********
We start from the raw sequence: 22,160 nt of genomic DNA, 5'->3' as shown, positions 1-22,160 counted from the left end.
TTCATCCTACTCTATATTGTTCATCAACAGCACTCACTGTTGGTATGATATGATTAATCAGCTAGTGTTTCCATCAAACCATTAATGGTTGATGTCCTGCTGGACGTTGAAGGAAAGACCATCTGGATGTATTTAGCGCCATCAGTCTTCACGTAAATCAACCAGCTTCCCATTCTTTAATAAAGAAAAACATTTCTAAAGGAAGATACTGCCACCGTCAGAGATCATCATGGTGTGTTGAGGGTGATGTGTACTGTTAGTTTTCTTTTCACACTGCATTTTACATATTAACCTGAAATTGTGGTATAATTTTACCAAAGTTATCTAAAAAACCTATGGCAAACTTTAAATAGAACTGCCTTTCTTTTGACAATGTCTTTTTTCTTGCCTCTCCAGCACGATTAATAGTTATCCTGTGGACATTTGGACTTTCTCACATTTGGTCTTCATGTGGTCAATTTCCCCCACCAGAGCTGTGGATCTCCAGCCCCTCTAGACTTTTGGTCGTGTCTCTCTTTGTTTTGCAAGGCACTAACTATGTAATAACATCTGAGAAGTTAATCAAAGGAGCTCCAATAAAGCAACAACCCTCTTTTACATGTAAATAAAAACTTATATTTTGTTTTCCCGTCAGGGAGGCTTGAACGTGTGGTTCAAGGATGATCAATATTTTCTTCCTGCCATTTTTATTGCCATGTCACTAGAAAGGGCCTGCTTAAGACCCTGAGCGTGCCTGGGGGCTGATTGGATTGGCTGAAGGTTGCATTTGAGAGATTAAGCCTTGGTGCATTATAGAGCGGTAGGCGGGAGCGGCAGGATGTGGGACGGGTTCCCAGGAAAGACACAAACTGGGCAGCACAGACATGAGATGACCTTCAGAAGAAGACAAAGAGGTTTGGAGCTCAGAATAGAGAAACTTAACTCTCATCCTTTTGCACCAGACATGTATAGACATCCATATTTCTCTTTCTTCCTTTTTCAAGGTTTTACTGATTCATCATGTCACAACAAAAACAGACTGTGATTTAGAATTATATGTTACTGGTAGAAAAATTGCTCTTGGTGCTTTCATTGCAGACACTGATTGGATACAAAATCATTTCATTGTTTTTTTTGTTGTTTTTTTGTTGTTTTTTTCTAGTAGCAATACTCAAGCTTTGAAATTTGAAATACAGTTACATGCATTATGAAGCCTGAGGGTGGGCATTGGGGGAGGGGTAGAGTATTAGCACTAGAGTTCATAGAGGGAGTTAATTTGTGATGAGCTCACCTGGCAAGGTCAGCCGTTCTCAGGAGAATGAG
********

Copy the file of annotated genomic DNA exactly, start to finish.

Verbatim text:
We start from the raw sequence: 22,160 nt of genomic DNA, 5'->3' as shown, positions 1-22,160 counted from the left end.
TTCATCCTACTCTATATTGTTCATCAACAGCACTCACTGTTGGTATGATATGATTAATCAGCTAGTGTTTCCATCAAACCATTAATGGTTGATGTCCTGCTGGACGTTGAAGGAAAGACCATCTGGATGTATTTAGCGCCATCAGTCTTCACGTAAATCAACCAGCTTCCCATTCTTTAATAAAGAAAAACATTTCTAAAGGAAGATACTGCCACCGTCAGAGATCATCATGGTGTGTTGAGGGTGATGTGTACTGTTAGTTTTCTTTTCACACTGCATTTTACATATTAACCTGAAATTGTGGTATAATTTTACCAAAGTTATCTAAAAAACCTATGGCAAACTTTAAATAGAACTGCCTTTCTTTTGACAATGTCTTTTTTCTTGCCTCTCCAGCACGATTAATAGTTATCCTGTGGACATTTGGACTTTCTCACATTTGGTCTTCATGTGGTCAATTTCCCCCACCAGAGCTGTGGATCTCCAGCCCCTCTAGACTTTTGGTCGTGTCTCTCTTTGTTTTGCAAGGCACTAACTATGTAATAACATCTGAGAAGTTAATCAAAGGAGCTCCAATAAAGCAACAACCCTCTTTTACATGTAAATAAAAACTTATATTTTGTTTTCCCGTCAGGGAGGCTTGAACGTGTGGTTCAAGGATGATCAATATTTTCTTCCTGCCATTTTTATTGCCATGTCACTAGAAAGGGCCTGCTTAAGACCCTGAGCGTGCCTGGGGGCTGATTGGATTGGCTGAAGGTTGCATTTGAGAGATTAAGCCTTGGTGCATTATAGAGCGGTAGGCGGGAGCGGCAGGATGTGGGACGGGTTCCCAGGAAAGACACAAACTGGGCAGCACAGACATGAGATGACCTTCAGAAGAAGACAAAGAGGTTTGGAGCTCAGAATAGAGAAACTTAACTCTCATCCTTTTGCACCAGACATGTATAGACATCCATATTTCTCTTTCTTCCTTTTTCAAGGTTTTACTGATTCATCATGTCACAACAAAAACAGACTGTGATTTAGAATTATATGTTACTGGTAGAAAAATTGCTCTTGGTGCTTTCATTGCAGACACTGATTGGATACAAAATCATTTCATTGTTTTTTTTGTTGTTTTTTTGTTGTTTTTTTCTAGTAGCAATACTCAAGCTTTGAAATTTGAAATACAGTTACATGCATTATGAAGCCTGAGGGTGGGCATTGGGGGAGGGGTAGAGTATTAGCACTAGAGTTCATAGAGGGAGTTAATTTGTGATGAGCTCACCTGGCAAGGTCAGCCGTTCTCAGGAGAATGAG